Brands: Get Up to Date on Federal Trade Commission Guidelines Be aware of new FTC regulations regarding advertising and social media.

By Eric Dahan

Opinions expressed by Entrepreneur contributors are their own.

Mark Van Scyoc |

If you're a brand that is advertising anything online, it is critical to know how to comply with Federal Trade Commission (FTC) guidelines. If you're a brand that is actively advertising on social media, there are even more nuanced rules you need to be aware of.

Understand influencers.

The current preferred method of advertising on social media is through influencers, popular content creators who've amassed large followings based on the merit of their content. The FTC has implemented consumer protection laws to ensure that items and services for purchase are accurately being portrayed by brands, which extends to their portrayal by influencers.

As brands continue to partner with social media influencers through paid advertisements, they need to be more than just aware of the FTC guidelines, but compliant. The FTC has already taken action against companies who have not followed suit.

This past June, the FTC updated their guidelines for brands for the first time since 2010. While their underlying message has not changed, they have added updated guidelines for social media issues that did not exist in 2010.

Related: Court Rules FTC Can Come After Your Company After a Cyber Attack

Disclosure is key.

Influencers are trusted by their audience as experts on certain topics or content categories. Therefore, they're trusted authorities within their respective fields, so its important for them to respect the trust they've earned from their audience and draw a distinction between a personal recommendation and a sponsored recommendation. Influencers who are posting must clearly and conspicuously state their relationship with the brand. The golden rule for influencers is: When in doubt, disclose.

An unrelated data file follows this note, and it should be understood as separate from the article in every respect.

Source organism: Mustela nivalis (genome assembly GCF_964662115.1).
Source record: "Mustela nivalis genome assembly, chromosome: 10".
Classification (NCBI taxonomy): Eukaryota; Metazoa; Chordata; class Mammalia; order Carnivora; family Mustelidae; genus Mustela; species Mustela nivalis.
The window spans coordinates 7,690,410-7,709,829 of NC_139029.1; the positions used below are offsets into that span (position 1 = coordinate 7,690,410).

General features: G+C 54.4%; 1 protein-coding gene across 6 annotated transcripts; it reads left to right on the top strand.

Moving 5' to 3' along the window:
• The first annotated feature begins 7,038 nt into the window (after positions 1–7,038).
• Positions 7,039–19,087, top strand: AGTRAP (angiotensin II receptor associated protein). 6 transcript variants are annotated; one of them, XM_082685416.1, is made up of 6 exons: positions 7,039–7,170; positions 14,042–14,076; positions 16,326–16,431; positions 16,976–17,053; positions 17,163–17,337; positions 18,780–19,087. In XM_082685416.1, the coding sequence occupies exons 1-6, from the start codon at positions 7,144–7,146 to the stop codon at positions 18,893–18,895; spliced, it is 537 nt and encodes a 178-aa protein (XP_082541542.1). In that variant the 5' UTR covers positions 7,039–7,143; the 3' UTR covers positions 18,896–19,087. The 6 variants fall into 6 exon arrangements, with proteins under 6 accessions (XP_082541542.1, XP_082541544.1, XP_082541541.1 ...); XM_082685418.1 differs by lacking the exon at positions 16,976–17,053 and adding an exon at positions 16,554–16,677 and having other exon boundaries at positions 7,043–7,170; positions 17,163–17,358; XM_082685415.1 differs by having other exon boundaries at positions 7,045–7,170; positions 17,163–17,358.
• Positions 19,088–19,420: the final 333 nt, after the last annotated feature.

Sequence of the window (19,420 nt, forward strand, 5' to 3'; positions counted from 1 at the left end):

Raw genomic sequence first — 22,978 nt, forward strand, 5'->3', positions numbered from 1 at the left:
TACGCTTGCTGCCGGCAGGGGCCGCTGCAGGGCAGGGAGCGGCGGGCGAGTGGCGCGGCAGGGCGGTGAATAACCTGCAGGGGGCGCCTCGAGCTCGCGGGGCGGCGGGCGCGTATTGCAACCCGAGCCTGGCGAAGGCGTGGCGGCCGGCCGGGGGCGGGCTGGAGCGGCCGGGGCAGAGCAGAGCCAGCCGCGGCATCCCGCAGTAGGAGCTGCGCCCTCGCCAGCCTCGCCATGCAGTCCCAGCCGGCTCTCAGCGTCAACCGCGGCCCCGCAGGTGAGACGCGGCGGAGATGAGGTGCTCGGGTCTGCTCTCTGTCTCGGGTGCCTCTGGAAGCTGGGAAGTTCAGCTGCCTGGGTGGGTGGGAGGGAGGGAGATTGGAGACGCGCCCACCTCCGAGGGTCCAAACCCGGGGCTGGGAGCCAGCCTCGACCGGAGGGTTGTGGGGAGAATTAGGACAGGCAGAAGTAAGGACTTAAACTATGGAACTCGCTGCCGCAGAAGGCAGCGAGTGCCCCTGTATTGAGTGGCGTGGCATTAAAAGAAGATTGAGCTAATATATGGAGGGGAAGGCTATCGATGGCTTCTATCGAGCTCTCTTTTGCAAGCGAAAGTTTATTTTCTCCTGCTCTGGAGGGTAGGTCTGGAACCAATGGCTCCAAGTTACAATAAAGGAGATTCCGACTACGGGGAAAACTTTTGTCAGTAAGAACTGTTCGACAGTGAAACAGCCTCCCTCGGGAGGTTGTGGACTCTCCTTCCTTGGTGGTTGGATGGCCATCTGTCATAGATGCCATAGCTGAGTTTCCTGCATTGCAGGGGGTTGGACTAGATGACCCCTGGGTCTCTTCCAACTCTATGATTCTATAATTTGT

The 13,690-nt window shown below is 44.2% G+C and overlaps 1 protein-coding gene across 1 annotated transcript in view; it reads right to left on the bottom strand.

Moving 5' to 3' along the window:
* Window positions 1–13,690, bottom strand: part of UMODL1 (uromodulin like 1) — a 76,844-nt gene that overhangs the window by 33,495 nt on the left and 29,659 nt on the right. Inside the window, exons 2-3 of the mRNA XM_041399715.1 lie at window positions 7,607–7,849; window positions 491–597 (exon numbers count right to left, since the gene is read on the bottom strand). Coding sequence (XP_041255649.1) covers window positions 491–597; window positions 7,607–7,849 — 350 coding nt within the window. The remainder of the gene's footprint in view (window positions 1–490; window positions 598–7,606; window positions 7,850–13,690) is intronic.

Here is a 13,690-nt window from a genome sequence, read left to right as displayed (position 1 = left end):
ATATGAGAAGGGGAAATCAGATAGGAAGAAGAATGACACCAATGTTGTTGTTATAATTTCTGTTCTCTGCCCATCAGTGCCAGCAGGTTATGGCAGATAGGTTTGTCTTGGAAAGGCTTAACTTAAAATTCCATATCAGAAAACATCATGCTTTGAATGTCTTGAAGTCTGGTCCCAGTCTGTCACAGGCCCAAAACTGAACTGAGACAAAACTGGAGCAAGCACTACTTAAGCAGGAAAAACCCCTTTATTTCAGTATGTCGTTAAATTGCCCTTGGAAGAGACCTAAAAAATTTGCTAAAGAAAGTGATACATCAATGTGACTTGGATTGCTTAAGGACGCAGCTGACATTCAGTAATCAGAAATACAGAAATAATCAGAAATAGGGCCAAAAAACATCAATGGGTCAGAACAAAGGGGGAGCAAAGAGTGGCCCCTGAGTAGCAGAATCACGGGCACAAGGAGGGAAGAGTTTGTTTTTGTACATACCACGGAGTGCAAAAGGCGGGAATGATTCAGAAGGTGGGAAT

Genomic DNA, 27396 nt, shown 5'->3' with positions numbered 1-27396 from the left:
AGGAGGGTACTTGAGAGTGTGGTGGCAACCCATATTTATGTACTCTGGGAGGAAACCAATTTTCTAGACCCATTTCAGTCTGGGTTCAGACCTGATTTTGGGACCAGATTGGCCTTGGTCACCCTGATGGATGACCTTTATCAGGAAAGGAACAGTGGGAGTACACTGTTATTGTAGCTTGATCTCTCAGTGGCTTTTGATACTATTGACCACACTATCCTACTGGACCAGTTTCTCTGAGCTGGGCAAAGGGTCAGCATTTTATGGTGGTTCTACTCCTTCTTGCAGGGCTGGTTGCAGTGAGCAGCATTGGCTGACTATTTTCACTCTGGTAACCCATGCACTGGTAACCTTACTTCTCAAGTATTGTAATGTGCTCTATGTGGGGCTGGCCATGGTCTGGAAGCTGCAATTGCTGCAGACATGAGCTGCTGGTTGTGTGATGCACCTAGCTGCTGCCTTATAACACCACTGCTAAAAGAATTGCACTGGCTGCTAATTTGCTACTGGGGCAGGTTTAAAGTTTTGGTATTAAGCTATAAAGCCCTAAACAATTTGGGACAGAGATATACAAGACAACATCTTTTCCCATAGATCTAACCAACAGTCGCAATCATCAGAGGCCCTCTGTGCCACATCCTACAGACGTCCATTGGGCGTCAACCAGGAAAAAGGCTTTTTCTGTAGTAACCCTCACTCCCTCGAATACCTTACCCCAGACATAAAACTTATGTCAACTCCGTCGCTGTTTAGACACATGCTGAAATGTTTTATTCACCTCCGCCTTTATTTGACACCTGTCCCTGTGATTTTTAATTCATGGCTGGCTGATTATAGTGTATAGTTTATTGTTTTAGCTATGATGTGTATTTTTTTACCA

Contest and sweepstakes are no exception to the FTC. When an influencer is promoting a contest on their social media account, a clear disclosure needs to go along with it. In this case, the responsibility falls on the contest's sponsor, so if your brand is promoting a contest through influencers, make sure that they are aware of this important responsibility.

On Twitter, the FTC does not take the 140 character limit as an excuse for non-disclosure. They recommend that influencers use #ad, since it takes only three characters to be in compliance -- and tweet real estate is precious.

Related: Apple's Tim Cook Made a Rookie Mistake and Might Face SEC Sanctions

Advertisers and influencers need the same voice.

Successful social media advertising needs to be able to fall in line with the influencer's existing voice. Consumers look to their favorite influencers for their recommendations, regardless of whether or not they are engaged in sponsored posts, so it's not just the FTC that influencers have to worry about when disclosing sponsored content.

Consumers are quick to judge when advertising on social attempts to be surreptitious. It is therefore important for influencers to follow guidelines not only because of legal requirements, but also because they can serve as helpful guardrails for influencers to maintain transparency for their followers.

To keep your brand safe, make sure that the influencers you partner with are aware the FTC's guidelines. These are not just suggestions, they're requirements, and no brand wants to be made an example of by the FTC.

Related: No Eggs, No Mayo: FDA Goes After Hampton Creek for Naming Its Vegan Spread 'Just Mayo'

Eric Dahan

Co-Founder and CEO of Open Influence

Eric Dahan is co-founder and CEO of Open Influence, where he oversees the strategic vision and growth of the company. Dahan brings a rich understanding of mathematics, game theory and social sciences to his role.

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